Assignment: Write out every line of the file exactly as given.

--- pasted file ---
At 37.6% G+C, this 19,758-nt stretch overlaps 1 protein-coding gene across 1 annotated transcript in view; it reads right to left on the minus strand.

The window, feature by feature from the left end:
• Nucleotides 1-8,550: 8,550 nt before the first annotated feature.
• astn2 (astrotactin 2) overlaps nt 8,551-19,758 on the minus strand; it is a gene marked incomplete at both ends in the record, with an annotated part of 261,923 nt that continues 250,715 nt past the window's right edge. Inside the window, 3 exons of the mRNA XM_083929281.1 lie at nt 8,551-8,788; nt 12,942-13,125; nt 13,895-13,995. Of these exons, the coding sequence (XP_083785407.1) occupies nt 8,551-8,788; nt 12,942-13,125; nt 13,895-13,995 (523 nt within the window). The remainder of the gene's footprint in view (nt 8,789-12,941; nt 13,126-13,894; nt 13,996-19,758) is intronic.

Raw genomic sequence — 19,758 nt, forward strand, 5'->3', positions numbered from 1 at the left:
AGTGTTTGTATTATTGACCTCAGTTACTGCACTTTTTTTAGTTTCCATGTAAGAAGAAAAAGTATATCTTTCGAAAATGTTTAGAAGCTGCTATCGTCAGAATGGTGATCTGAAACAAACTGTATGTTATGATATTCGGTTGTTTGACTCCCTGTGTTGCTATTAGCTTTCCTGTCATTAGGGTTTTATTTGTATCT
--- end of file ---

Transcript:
At 37.6% G+C, this 19,758-nt stretch overlaps 1 protein-coding gene across 1 annotated transcript in view; it reads right to left on the minus strand.

The window, feature by feature from the left end:
• Nucleotides 1-8,550: 8,550 nt before the first annotated feature.
• astn2 (astrotactin 2) overlaps nt 8,551-19,758 on the minus strand; it is a gene marked incomplete at both ends in the record, with an annotated part of 261,923 nt that continues 250,715 nt past the window's right edge. Inside the window, 3 exons of the mRNA XM_083929281.1 lie at nt 8,551-8,788; nt 12,942-13,125; nt 13,895-13,995. Of these exons, the coding sequence (XP_083785407.1) occupies nt 8,551-8,788; nt 12,942-13,125; nt 13,895-13,995 (523 nt within the window). The remainder of the gene's footprint in view (nt 8,789-12,941; nt 13,126-13,894; nt 13,996-19,758) is intronic.

Raw genomic sequence — 19,758 nt, forward strand, 5'->3', positions numbered from 1 at the left:
AGTGTTTGTATTATTGACCTCAGTTACTGCACTTTTTTTAGTTTCCATGTAAGAAGAAAAAGTATATCTTTCGAAAATGTTTAGAAGCTGCTATCGTCAGAATGGTGATCTGAAACAAACTGTATGTTATGATATTCGGTTGTTTGACTCCCTGTGTTGCTATTAGCTTTCCTGTCATTAGGGTTTTATTTGTATCT